Orlanda: Thank you, I appreciate that. For me, my creative outlet of healing has been having these conversations, it’s given me power and control after feeling like the shame that I was experiencing was part of the society I was in and not from my own experience. Flipping that on its head and taking control of my own narrative was a hugely healing experience. As it continues to be now, my way of navigating a patriarchal world was to adopt a lot of masculine traits or ways of being and since connecting to my body and being more aware of what my body can do, I've completely shifted how I see myself and how I navigate the world. I'm at the very beginning of that process though, engaging with myself as a woman kind of for the first time.

Polina: Yes, I really resonate with that. My practice became my way of processing my grief. Listening to other experiences led me to want to explore the gentler, slower, quieter aspects of life as a way of healing. If you’re grieving, society expects you to be ready and be functioning within a specific timeframe, but everyone processes things differently. As you know, I recently lost my dad, and I found that this experience is in a way similar - the grief is similar. For the first week or two people are incredibly gentle around you and then gradually everyone returns back to their normal, while you’re not ready to live on. I really hope we can see a change in that, we need to see people become more inclusive of sorrow, of depression, of grief. We need to create more space for sitting with these emotions. 

Orlanda: Completely and thank you for sharing that within this space. As a society we seem to have this pressure to be happy at all times. We see it even in the language we use if someone says they're having a bad day, usually our first response is what can we do to make it better as opposed to saying, okay, let's sit with those feelings, let's be in our grief. I certainly know that having lost my dad as well when I was 10 (so we're 15 years on now) that cycle of grief means that lots of things fade with time, and you are comfortable living in that space, but lots of things just come up and hit you at random points too. And I can sometimes shame myself for feeling something as raw as if it was yesterday when it's something that has happened so long ago, as if I should be over that by now. Thinking on that and the polarising views surrounding abortion, a lot of your work uses both your own imagery and experiences but you've also pulled and shared from lots of other women too, myself included (this is how we met). How did you find that process of gathering material and having those conversations with other people?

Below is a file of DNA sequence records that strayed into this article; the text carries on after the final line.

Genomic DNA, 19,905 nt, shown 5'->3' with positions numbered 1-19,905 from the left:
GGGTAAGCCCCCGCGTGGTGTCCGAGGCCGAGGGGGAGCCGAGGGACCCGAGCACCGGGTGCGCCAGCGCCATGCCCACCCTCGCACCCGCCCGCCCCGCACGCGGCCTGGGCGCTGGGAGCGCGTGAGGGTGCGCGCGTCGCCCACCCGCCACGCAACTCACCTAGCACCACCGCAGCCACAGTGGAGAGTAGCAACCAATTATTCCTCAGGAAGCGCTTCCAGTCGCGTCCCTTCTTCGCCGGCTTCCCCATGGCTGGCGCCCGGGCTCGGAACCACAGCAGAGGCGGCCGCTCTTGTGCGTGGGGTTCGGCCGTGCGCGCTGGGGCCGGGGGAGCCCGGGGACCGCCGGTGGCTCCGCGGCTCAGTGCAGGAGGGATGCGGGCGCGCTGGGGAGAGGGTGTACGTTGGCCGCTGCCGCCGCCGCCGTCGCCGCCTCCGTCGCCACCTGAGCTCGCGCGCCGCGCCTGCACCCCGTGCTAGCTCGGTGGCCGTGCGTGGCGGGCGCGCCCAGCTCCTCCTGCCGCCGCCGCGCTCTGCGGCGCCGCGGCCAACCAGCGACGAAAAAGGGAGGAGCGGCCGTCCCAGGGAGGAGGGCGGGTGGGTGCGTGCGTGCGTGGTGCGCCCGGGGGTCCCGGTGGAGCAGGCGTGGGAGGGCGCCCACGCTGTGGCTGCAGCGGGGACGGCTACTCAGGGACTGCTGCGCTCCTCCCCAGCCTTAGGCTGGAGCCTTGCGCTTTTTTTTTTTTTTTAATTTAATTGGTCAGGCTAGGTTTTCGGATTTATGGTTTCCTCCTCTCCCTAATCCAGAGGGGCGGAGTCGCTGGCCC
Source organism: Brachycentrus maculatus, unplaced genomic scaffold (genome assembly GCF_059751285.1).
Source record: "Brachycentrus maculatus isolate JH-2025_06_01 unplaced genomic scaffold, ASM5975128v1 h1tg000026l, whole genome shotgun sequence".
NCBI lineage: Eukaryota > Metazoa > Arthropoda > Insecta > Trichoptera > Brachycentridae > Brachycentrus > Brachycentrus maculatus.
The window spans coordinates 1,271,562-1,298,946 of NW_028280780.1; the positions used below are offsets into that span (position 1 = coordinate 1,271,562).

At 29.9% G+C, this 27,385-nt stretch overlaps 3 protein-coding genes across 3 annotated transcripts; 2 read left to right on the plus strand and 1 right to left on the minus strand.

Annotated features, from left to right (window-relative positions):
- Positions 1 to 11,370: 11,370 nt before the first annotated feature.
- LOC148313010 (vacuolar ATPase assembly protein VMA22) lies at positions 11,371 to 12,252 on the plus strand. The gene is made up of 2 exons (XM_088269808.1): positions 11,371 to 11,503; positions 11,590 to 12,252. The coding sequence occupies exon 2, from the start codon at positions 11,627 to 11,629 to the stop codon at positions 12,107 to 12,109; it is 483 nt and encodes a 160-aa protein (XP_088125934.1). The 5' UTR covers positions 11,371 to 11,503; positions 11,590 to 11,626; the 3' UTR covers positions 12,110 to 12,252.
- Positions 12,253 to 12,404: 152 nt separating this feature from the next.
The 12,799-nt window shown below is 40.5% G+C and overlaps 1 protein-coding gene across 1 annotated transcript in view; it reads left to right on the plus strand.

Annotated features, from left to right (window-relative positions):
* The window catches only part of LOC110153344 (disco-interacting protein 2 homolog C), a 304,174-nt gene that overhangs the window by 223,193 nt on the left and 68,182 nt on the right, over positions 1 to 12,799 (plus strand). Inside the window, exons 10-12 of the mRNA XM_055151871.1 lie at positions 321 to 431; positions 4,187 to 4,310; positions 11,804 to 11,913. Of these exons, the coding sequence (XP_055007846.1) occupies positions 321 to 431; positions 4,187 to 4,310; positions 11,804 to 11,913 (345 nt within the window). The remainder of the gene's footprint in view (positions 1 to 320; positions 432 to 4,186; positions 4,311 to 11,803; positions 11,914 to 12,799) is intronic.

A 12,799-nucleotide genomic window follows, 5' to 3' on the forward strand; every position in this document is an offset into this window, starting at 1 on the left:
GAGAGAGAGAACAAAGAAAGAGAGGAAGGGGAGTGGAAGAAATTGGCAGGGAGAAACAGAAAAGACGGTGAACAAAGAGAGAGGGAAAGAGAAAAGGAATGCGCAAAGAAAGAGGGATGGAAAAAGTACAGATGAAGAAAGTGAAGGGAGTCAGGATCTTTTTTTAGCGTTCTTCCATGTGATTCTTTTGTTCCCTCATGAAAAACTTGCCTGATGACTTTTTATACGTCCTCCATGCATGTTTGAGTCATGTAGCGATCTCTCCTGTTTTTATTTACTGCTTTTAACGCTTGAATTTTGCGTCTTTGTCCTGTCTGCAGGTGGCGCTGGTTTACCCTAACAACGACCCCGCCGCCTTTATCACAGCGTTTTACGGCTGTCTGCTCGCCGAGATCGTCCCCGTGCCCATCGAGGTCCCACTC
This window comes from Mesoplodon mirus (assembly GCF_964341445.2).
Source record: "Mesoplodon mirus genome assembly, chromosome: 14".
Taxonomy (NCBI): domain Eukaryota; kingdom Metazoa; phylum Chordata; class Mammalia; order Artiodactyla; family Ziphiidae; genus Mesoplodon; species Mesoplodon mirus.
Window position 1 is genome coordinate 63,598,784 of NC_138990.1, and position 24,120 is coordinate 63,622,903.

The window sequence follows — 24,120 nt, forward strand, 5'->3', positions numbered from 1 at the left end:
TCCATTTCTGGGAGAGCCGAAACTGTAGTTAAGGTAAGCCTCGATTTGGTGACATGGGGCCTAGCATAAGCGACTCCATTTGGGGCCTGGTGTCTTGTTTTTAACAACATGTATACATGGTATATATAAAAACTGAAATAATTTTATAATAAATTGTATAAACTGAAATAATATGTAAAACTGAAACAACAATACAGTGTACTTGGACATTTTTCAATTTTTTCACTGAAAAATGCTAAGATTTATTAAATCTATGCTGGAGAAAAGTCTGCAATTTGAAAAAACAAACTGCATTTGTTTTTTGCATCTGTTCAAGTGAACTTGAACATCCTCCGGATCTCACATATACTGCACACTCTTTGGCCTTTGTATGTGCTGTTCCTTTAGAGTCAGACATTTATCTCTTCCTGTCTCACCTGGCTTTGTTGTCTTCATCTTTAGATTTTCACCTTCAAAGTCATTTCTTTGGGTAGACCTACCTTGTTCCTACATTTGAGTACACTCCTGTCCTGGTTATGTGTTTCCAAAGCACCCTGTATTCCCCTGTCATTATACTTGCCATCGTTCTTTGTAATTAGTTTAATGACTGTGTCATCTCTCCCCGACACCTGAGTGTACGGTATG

Polina: At first I was very careful of approaching others, I wanted to be very mindful of people's boundaries and of what stage they were at, whether they were still heavily grieving, whether they were still hurting. But I found that in general, people were really happy to share their stories, it made them feel connected and heard. I felt the same way, it was incredibly supportive to be able to approach these women and I will always be grateful for how open they have been with me, for the trust they've put in me and my work. Once I received the imagery I had the power to change their narrative, I had the power to reinterpret it in my own way and I don’t take that lightly. I always intended to depict their story so that it would feel authentic to their experience. To me, the moments that I treasured the most, in this project were hearing back from these women. They could relate to my work, and for some, it was like letting go. Seeing their stories, their experiences, being put in paintings made them feel as though it was a way of honouring what they'd been through. Knowing that each one of us, in some way, holds the ability to help someone process something as important and as big as this really humbled me.

Orlanda: I think that really talks to the power of creativity. And obviously this series is looking in very broad terms at creativity and mental health and your work is a perfect example of how both you personally can process your own experiences through your creative practice, but also that you're able to envelop other people in that healing space, which is an incredibly powerful tool and really just goes to show how significant creativity can be in spaces around mental health.

You can learn more about Polina and her work by visiting her Instagram @polina_pak__. The first interview in Orlanda's series, 'Clothes Can Shame Us', can be found here.

Text: Orlanda James